PARIS — At the end of France’s contentious presidential campaign, Emmanuel Macron and Marine Le Pen faced off Wednesday in a televised debate marked by hostility and insult.
The event was intended as a final exchange between the two candidates left standing before the second and final round of the vote — a contest that, this year, could determine the future of the European Union.
But despite the stakes, the event rarely reached the level of the highly detailed policy discussions that typically characterize French political discourse. In a spectacle that mirrored the interactions between Donald Trump and Hillary Clinton in the U.S. election campaign last fall, Macron and Le Pen went for the jugular.
“Your project is to live off fear and lies — that is what your father lived off,” Macron said to his opponent, scoffing across the table. He was referring to Jean-Marie Le Pen, who co-founded the National Front in the mid-1970s and who has repeatedly referred to the Nazi gas chambers as a “detail” of history. Throughout the campaign, Marine Le Pen, in an attempt to “de-demonize” her party, has struggled to shirk the association with her father.
For her part, Le Pen wasted no time in going after Macron, a former investment banker running under an independent banner, as the epitome of the financial elite that she, as an advocate of economic protectionism, has railed against for months. “I hope we won’t learn that you have an offshore bank account in the Bahamas,” she said to her opponent. “I hope.”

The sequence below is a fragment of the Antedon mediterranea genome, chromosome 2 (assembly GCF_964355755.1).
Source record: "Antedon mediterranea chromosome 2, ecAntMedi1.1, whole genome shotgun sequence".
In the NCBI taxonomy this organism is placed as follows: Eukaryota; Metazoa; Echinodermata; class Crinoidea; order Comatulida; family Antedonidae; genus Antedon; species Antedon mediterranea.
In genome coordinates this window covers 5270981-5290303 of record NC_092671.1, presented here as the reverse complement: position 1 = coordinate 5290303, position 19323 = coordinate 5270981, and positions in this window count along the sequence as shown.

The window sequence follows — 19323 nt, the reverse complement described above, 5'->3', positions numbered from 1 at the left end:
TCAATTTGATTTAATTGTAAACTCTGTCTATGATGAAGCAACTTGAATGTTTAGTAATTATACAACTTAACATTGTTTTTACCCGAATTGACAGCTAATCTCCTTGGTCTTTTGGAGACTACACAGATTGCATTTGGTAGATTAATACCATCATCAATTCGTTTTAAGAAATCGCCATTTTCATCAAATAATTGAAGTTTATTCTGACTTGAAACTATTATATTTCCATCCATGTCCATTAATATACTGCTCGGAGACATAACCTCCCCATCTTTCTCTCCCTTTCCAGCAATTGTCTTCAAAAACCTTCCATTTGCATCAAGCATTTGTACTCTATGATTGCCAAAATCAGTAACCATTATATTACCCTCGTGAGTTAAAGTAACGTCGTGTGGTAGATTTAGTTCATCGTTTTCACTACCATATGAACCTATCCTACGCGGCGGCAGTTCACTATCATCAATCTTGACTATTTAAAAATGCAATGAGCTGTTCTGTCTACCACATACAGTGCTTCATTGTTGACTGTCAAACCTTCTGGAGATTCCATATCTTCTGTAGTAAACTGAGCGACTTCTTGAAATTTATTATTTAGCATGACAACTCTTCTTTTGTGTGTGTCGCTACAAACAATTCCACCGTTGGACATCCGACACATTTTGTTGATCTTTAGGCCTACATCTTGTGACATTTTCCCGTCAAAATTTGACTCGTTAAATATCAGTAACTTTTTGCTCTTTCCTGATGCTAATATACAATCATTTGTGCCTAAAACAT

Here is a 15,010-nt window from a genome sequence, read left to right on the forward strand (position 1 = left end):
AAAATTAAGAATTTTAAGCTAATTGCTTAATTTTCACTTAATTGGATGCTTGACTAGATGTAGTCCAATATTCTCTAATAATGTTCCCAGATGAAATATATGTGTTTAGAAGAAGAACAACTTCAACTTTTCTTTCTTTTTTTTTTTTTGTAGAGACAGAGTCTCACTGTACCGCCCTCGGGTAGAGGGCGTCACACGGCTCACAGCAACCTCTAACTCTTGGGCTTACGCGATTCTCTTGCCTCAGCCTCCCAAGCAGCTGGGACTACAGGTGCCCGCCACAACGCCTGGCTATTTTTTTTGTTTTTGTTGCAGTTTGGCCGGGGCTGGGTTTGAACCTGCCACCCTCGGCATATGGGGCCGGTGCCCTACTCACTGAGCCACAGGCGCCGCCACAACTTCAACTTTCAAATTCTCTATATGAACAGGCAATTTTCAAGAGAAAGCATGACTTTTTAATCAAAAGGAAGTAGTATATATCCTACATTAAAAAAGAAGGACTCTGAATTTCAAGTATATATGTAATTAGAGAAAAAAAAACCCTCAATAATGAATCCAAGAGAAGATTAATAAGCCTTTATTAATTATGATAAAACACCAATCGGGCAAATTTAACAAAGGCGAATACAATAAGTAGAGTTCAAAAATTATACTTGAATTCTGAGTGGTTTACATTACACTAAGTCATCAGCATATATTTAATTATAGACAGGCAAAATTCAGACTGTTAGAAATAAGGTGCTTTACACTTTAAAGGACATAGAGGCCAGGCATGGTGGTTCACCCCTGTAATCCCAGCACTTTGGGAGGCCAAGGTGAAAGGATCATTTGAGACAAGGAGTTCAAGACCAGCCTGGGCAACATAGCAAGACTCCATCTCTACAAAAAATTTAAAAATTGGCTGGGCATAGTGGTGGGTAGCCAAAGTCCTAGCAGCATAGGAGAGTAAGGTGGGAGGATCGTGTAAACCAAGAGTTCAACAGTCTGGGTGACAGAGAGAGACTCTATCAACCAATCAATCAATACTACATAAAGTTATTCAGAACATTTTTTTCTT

She also targeted Macron as the embodiment of the globalized, open society guaranteed by the E.U., from which she has said she would remove France if elected. In a remark that played on the concept of gender, which she has been careful to employ throughout the campaign, Le Pen said: “In any case, France will be headed by a woman — either me, or Madame Merkel.”
Le Pen has repeatedly used German Chancellor Angela Merkel as a lightning rod in the election, claiming that the latter represents the E.U.’s threat to France’s national sovereignty, now in jeopardy thanks to austerity and the migrant crisis.
“You are not standing up to Madame Merkel — you are with her,” she continued, probably referencing Macron’s visit earlier this year to Berlin, where he appeared alongside the chancellor and spoke in English — a sign, for Le Pen and other critics, of his cosmopolitanism.
Macron was relentless in his references to French history, and especially the Le Pen family’s role in denying it. Jean-Marie Le Pen is a convicted Holocaust denier and has been accused of committing acts of torture in France’s bloody Algerian War, fought between 1954 and 1962. Despite distancing herself from her father, Marine Le Pen recently denied that France was responsible for an infamous deportation of Jews from Paris in World War II, even though French police had carried out their arrests.
“What you propose is an exit from history,” Macron said.
“Madame Le Pen,” he said, “France deserves better than you.”
At the same time, the presence of a National Front candidate in a presidential debate of this kind was historic. In 2002, when Jean-Marie Le Pen shocked pollsters by landing in the second and final round of the vote, Jacques Chirac, France’s incumbent conservative president, refused to debate him. The practice was standard even in basic television interviews: No airtime was to be given to candidates from an extremist, right-wing fringe.
“Faced with intolerance and hatred, no debate is possible,” Chirac said at the time.
In 2017, however, Marine Le Pen has been more than present on the airwaves as well as on social media.
“It’s time to put France back in order,” she said Wednesday during the debate. “It’s time to make the choice of France.”
Although the most recent polls still place Macron ahead in the race with a comfortable lead — roughly 59 percent of the vote — Le Pen is still expected to win 41 percent.